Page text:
You know, I would have had more respect for Brother Obama if he had brought some of the social justice issues in to segue them with faith. Because I think what you've seen is this wedge and it hasn't impacted African-American voters. You look at Ohio, when you just start talking about abortion and gay rights.
But there's so many other things that are said, that are spoken to in the Bible, including the issue of fair wages. That is biblical, I mean, if you want to play faith. So, you know, if you want to play the faith card, play it in a way that works and that really is humanitarian.
CHIDEYA: Julianne, Bob, whoever wants to jump in, what about this whole issue of whether or not this is a lost cause. You know, the president's poll numbers have been dropping. His evangelical support isn't even as high as it was. Does this mean that the Democrats have a perfect opportunity, or that, you know, they shouldn't waste the - the Democrats shouldn't waste their energy?
Ms. MALVEAUX: Oh, Farai. Don't say perfect opportunity and Democrats in the same sentence, because you know they're going to mess it up.
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Ms. MALVEAUX: You know if they had a perfect opportunity they'd mess it up. The issue is not Mr. Bush. The issue is his party. I mean, the reason why Barack Obama is speaking up is because about a quarter of the Republican Party are hard-line Christian conservatives. You cannot even talk moderate Republican unless you acknowledge that fact.
So take Mr. Bush off the table and look at the future of this party, and you can see why it's appealing for a politician who's straddling the fence to try to talk there.
CHIDEYA: Bob, do you think that - I mean, Barack Obama gained prominence for being, I guess, only the second or third black Senator since Reconstruction...
Mr. MEADOWS: Right.
CHIDEYA: ...and it's tough out there. It's tough out there for all politicians, but when you have that broad of a constituency, does he have any choice in this whole straddling the line thing?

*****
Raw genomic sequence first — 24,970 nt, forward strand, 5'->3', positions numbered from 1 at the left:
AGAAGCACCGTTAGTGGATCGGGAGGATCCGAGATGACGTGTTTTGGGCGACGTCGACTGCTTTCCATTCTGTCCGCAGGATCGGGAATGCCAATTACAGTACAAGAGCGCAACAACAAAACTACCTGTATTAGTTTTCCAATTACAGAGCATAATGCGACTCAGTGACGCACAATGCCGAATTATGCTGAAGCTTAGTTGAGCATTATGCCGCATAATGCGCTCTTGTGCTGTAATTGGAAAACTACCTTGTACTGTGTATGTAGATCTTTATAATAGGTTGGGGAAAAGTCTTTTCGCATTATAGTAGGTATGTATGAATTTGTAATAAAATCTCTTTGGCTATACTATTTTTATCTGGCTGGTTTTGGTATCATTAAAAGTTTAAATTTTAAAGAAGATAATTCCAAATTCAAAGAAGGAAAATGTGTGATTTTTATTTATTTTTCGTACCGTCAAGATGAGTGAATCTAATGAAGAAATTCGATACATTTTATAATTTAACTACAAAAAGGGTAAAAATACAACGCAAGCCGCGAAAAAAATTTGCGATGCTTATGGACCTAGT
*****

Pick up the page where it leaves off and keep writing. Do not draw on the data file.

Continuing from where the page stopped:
Mr. MEADOWS: Well, certainly he has a choice. He has a choice but he - well, okay. He has a choice, but I guess, perhaps maybe not if he wants to be reelected.
He does have to appeal to this wide range of people. He's a Senator, he's not a Congressman. He's got to appeal to a lot of people to get reelected. He has to - he's a black man and I imagine next time his candidate - the candidate the Republicans run against him is not going to go down because of sexual charges or whatever it was. So he really has to appeal to this group. He's got to try to at least.
That's why I think it's a brilliant strategy. That's why I call it brilliant. I'm thinking in the context of him winning, not so much how it's going to help the greater masses. But if he just wants to win, if the Democrats want to win, yeah, they've got to go after this base.
CHIDEYA: All right. Well, I'm going to turn, reluctantly, because I think there's a lot more there, to another topic.
A coalition of advocates says a federal plan to demolish four public housing complexes in New Orleans is discriminatory. A lawsuit filed this week alleges the demolition plan violates international laws that protect people displaced by natural disasters. In this case, that means mostly poor African-Americans.
And, Julianne, I know you have been aware of this case. Can you give us a little more sense of what's going on?
Ms. MALVEAUX: Well, half of New Orleanians have returned already. But of the people who lived in public housing, only 20 percent have returned. That 30 percent gap represents a gap in public policy. Those who have the means can come back, but those who don't can't come back.
HUD is literally playing games here when they say they're building for a more prosperous time. Well, what does a more prosperous time mean for poor people? In other words, you're not planning to provide public housing, subsidized housing, for poor people. You're writing them out of the future of New Orleans.
The lawsuit, I think, is actually quite brilliant, to use Bob's word, because I think it does put it in the context of international law and the right of return. And those are the key words that many New Orleans activists have been using to talk about future plans.
Now, Nagin's back in, but he still hasn't come up with the plan as to how to get people who've been dispersed, you know, this New Orleans diaspora, how to get them back to the city if they want to come. Some don't - but many do as you talk to them, and the issue is there's nowhere for them to come. This really does speak to the politics of income, because those who have are able to move and those who don't aren't.
Renters, apparently, have no rights. Public housing tenants apparently have no rights, and this is what...
CHIDEYA: Let me, yeah...